What so many of us know about the holiday of Purim is what we can remember from the reading of the Megilah, getting to scream and yell in Synagogue, and, well, getting really…really….lit. Nothing like a Jewish holiday where we are actually supposed to get drunk and party. Yes. It’s the Jewish Mardi Gras.
All of that is amazing, fun and good.
But there is another tradition of Purim that I think we should all be talking about and more importantly DOING: Mishloach Manot (aka Shalach Manot).
Simply, this mitzvah is about the giving of two kinds of food gifts to someone. Mostly now it seems to be about giving a couple of kinds of hamentaschen to your grandmother. But there is such a clearer, deeper reason for this. Purim falls just as the winter is coming to an end. The time when in another era, in an agrarian culture, many people would be wondering if they would make it to spring. The time of year when the root cellar would be down to the last of its stock and only the meagerest of offerings were coming out of the earth.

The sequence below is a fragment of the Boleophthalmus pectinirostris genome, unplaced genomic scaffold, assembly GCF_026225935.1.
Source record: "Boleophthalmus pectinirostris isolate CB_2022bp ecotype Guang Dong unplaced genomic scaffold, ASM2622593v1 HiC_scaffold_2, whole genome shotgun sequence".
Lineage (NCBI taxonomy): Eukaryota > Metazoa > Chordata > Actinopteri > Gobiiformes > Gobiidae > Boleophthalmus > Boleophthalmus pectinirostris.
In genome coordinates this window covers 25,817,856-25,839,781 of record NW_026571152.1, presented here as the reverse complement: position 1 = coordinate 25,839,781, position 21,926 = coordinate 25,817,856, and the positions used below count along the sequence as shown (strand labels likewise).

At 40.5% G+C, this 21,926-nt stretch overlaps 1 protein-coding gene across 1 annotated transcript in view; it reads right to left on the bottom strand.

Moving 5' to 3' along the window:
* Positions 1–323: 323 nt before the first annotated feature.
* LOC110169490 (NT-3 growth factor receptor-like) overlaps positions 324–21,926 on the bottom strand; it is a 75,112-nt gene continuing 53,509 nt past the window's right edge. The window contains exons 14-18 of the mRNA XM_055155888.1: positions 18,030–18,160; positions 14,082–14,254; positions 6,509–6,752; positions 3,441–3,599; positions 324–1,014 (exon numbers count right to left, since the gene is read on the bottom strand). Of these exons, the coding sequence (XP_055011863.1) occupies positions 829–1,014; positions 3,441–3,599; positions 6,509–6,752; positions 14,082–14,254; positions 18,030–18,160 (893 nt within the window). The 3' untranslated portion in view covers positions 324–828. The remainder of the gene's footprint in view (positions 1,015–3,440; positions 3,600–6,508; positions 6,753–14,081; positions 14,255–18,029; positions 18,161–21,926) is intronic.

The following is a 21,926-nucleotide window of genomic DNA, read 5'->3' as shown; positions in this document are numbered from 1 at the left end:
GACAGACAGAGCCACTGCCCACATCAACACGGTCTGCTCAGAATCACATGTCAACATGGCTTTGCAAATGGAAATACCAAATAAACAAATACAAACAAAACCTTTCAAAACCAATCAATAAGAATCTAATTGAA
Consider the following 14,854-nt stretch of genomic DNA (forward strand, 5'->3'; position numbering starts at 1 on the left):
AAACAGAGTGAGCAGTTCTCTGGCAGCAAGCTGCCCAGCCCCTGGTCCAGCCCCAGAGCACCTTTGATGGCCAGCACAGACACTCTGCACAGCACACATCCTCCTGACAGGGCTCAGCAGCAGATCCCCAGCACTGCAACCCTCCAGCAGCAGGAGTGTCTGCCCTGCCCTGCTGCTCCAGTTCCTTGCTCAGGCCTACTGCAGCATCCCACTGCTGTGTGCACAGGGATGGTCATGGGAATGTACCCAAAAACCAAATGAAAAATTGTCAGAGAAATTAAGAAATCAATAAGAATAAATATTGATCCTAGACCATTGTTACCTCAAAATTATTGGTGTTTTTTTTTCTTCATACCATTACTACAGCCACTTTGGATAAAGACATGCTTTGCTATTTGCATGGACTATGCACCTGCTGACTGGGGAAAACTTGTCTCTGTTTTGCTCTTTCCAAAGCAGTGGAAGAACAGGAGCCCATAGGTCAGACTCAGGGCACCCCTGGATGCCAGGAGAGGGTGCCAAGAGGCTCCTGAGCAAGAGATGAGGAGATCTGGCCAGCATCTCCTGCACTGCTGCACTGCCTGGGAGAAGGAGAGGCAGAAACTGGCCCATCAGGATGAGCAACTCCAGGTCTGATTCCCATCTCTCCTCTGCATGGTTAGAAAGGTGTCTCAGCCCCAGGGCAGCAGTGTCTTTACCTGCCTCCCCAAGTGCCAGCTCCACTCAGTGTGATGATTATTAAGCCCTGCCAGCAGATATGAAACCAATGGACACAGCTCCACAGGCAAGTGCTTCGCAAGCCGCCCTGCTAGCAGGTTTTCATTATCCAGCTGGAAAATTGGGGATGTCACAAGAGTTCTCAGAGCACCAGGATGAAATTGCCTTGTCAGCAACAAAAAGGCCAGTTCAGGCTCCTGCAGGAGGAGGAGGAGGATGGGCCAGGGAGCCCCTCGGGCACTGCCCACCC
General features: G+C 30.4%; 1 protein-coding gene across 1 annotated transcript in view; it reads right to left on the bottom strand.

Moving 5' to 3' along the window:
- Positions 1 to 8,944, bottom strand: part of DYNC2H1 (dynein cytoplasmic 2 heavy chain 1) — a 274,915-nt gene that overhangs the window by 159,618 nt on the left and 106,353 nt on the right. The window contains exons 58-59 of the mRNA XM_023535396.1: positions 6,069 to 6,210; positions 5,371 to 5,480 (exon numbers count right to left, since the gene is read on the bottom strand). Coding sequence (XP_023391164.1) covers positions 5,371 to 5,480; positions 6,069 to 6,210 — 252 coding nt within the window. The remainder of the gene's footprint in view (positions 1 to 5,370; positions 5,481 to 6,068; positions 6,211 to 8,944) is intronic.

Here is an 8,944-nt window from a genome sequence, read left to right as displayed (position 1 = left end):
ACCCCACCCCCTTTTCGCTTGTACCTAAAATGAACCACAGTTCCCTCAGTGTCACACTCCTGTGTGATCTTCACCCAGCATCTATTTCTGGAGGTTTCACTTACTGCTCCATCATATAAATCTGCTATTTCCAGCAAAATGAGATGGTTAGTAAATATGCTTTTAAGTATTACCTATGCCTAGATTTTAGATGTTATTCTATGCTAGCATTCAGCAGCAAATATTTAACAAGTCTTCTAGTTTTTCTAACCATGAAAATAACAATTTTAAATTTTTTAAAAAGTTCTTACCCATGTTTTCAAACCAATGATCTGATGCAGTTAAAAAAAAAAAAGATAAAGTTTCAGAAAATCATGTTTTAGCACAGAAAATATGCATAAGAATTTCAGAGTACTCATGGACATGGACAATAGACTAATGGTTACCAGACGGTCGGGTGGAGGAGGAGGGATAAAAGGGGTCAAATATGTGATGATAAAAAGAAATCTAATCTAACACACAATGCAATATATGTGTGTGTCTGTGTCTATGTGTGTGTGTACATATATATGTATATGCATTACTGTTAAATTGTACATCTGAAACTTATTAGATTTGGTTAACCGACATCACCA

We think this is a thing of the past, but for those who are socio-economically disadvantaged — aka poor — this is a hard time of year. Over the “winter gift giving holidays” people do things like donate food and money to food pantries and other charities that help feed people. This time of year, food pantries begin to struggle. “Seasonal” work that supports so many working poor, is at its slowest — whether that is retail, construction, or farming.
Adar is supposed to be a month of increasing joy. What if. What if. What if?
What if all of us who can afford it share just a little bit with those that can’t and increase their joy? I’m talking specifically through food. Whether it’s a donation to a food pantry of two kinds of soups, home baked goods that you take to senior center, or just that surprise package you send to grandma. Purim is a holiday of revealing the hidden. The issues around food justice are a hidden ill of our society. Let’s use our amazing, fun, celebratory holiday to do something about this.
What do you say?